People try to put us d-down (Talkin’ ’bout my generation)
Just because we get around (Talkin’ ’bout my generation)
Things they do look awful c-c-cold (Talkin’ ’bout my generation)
I hope I die before I get old (Talkin’ ’bout my generation)
This is my generation
This is my generation, baby
Why don’t you all f-fade away (Talkin’ ’bout my generation)
And don’t try to dig what we all s-s-say (Talkin’ ’bout my generation)
I’m not trying to cause a big s-s-sensation (Talkin’ ’bout my generation)
I’m just talkin’ ’bout my g-g-g-generation (Talkin’ ’bout my generation)
My generation, we were so very special that we thought no one should “put us down”, rain on our parade, establish limits or, in other words, tell us what to do. I mean, because we get around, right?
This was partly due to the Madison Avenue advertising executives who correctly believed that, after the war, the nation will want to pour all their energies into their darling children. We really should be the center of attention. That would sell products for sure.
You can’t argue with success. It worked. Trouble is, we still think we’re pretty special.
My generation wasn’t the first to have access to cars, but we perfected the use of the automobile to get around.
Major actors in the world stage saw how Madison Avenue could lead us around by our noses through simple flattery. And they found ways to build movements to oppose our country’s foreign policy.
Please tell me I don’t have to caption this
We got around: We knew we were clever and smart enough to use recreation drugs and not be harmed or harm others. We also knew how to use sex for pleasure only, and not harm ourselves or harm others. Certainly that’s what self-actualizing means, right?
And we could self-actualize, now that Dr. Maslow had told us we needed to. We could turn on with no ill effects, now that Dr. Leary had shown us how to turn on and tune in. And with The Pill, there were no longer any ill effects from the full incorporation of H.G. Well’s free love.
Then there was the other 50% of the Baby Boomers. That was me.
When some were burning draft cards, we were enlisting. When some were holding a Summer of Love, we looked at that and saw dirty bums in the street. We could party, but we could do it responsibly, unlike Woodstock or countless other media-praised events that left a mess behind.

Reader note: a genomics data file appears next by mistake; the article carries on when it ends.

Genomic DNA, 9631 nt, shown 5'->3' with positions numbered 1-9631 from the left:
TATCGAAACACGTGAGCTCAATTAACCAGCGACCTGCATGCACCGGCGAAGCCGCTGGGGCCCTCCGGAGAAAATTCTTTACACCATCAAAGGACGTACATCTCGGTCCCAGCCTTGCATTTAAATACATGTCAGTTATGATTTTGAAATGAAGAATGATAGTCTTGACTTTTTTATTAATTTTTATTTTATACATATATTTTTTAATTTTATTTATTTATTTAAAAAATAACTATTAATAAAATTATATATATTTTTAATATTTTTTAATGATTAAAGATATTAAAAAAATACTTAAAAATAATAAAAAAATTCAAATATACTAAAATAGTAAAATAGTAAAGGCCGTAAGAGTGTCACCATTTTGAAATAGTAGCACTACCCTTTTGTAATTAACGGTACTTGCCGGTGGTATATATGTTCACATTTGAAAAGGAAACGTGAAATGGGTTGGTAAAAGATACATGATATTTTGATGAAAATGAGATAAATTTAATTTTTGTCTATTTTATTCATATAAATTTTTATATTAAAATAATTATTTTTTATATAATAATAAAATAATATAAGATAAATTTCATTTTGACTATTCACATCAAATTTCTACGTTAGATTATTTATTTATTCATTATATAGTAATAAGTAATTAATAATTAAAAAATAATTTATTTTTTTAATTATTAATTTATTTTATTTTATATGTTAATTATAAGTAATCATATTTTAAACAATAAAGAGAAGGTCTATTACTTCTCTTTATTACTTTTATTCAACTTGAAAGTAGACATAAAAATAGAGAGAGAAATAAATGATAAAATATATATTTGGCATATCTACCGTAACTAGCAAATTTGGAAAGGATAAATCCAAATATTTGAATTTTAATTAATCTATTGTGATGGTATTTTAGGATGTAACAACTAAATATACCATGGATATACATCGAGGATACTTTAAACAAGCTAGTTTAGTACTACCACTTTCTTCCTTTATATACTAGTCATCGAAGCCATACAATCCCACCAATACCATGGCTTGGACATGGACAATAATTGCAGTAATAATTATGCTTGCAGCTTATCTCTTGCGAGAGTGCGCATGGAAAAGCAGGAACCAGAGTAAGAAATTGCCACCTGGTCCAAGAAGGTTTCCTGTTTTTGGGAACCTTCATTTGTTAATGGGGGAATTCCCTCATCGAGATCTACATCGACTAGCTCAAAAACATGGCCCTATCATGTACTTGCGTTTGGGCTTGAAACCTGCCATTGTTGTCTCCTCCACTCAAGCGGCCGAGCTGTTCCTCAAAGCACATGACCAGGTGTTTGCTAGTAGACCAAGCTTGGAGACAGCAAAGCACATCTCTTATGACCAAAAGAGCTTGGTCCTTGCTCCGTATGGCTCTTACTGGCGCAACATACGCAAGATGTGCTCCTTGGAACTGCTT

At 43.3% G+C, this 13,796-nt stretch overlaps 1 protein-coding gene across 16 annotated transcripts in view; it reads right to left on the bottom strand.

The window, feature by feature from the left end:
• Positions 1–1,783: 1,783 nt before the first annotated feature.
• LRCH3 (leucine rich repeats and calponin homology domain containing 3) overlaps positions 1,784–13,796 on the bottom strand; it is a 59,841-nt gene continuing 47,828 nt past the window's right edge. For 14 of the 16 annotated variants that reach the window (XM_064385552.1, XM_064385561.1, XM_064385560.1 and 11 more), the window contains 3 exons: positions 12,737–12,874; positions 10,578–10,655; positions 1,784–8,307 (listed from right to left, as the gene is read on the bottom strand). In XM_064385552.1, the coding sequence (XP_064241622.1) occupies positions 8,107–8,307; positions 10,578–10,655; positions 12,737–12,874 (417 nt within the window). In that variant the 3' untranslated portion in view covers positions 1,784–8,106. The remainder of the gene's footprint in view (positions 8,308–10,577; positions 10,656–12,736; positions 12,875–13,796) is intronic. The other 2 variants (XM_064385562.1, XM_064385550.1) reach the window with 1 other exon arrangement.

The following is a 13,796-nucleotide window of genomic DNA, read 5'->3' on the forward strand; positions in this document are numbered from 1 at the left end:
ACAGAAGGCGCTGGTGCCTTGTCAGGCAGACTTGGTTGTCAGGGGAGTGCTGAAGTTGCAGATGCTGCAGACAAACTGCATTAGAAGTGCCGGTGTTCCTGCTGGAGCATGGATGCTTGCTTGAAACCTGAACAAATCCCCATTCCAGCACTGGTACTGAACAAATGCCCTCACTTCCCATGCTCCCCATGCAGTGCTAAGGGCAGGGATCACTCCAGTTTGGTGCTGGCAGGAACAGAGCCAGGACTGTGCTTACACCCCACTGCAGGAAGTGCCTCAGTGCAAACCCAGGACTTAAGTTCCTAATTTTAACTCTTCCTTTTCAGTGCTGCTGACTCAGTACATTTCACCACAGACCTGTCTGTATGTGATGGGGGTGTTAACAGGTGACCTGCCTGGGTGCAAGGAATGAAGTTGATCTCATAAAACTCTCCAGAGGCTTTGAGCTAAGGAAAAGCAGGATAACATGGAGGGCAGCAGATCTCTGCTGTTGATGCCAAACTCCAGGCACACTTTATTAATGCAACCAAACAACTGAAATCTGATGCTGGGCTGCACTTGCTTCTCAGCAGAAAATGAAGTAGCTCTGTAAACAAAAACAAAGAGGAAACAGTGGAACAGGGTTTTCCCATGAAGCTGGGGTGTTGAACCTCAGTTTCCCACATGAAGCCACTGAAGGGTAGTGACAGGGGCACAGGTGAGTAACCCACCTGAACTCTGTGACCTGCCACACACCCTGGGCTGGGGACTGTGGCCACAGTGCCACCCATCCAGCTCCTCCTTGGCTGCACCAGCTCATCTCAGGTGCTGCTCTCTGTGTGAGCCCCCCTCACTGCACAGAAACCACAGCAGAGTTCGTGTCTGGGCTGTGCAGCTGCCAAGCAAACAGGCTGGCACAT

This made us too straight or square to be cool. If you want to be counter-cultural nowadays, be a conservative.
How could it not be apparent to everyone? We could see our friends going crazy or dying from drugs. We saw criminal activity increasing. We saw troops deployed and then abandoned by their political leaders. We did not want to contribute to that.
That fundamental schism in my g-g-g-generation remains today and still creates problems. We still think we are the most clever people in the room. Yet we mortgage our excesses on the back of our grandchildren.
We want everyone to be the best they can be. Stuffy institutions like religion and marriage just hold you back. So we have almost completed the destruction of the family with the accompanying destruction of child rearing.
We need to save the planet, yet we destroy farmer’s orchards to save the Delta Smelt, We focus our attention on convincing people of man-made global warming (winning!) instead of making progress on those important areas we agree on, like renewable energy sources.
I hope the following generations are paying attention and learning from our goofiness.
Whether you were or are one side or the other of the Baby Boomers, I’d like to hear from you in the comments.